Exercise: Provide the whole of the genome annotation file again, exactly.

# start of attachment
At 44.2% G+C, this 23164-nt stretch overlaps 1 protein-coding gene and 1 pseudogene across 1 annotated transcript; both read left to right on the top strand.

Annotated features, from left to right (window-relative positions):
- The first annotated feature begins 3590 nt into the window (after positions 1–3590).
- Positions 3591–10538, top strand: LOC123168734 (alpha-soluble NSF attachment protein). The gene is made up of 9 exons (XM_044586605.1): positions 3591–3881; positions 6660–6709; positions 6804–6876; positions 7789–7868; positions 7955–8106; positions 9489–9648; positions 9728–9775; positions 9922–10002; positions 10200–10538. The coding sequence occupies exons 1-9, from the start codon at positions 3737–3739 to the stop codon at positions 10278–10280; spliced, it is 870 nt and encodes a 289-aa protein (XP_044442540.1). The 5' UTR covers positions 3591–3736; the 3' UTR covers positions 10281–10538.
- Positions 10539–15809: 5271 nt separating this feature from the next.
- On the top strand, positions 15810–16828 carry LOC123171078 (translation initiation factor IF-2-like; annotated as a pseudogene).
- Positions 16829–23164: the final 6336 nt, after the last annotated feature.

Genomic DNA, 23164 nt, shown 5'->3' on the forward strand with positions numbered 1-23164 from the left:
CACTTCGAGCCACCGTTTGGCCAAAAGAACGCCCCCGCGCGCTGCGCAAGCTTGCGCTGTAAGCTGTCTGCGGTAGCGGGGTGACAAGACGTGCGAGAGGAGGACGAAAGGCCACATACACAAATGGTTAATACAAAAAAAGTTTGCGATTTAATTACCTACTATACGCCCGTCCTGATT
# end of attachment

At 44.2% G+C, this 23164-nt stretch overlaps 1 protein-coding gene and 1 pseudogene across 1 annotated transcript; both read left to right on the top strand.

Annotated features, from left to right (window-relative positions):
- The first annotated feature begins 3590 nt into the window (after positions 1–3590).
- Positions 3591–10538, top strand: LOC123168734 (alpha-soluble NSF attachment protein). The gene is made up of 9 exons (XM_044586605.1): positions 3591–3881; positions 6660–6709; positions 6804–6876; positions 7789–7868; positions 7955–8106; positions 9489–9648; positions 9728–9775; positions 9922–10002; positions 10200–10538. The coding sequence occupies exons 1-9, from the start codon at positions 3737–3739 to the stop codon at positions 10278–10280; spliced, it is 870 nt and encodes a 289-aa protein (XP_044442540.1). The 5' UTR covers positions 3591–3736; the 3' UTR covers positions 10281–10538.
- Positions 10539–15809: 5271 nt separating this feature from the next.
- On the top strand, positions 15810–16828 carry LOC123171078 (translation initiation factor IF-2-like; annotated as a pseudogene).
- Positions 16829–23164: the final 6336 nt, after the last annotated feature.

Genomic DNA, 23164 nt, shown 5'->3' on the forward strand with positions numbered 1-23164 from the left:
CACTTCGAGCCACCGTTTGGCCAAAAGAACGCCCCCGCGCGCTGCGCAAGCTTGCGCTGTAAGCTGTCTGCGGTAGCGGGGTGACAAGACGTGCGAGAGGAGGACGAAAGGCCACATACACAAATGGTTAATACAAAAAAAGTTTGCGATTTAATTACCTACTATACGCCCGTCCTGATT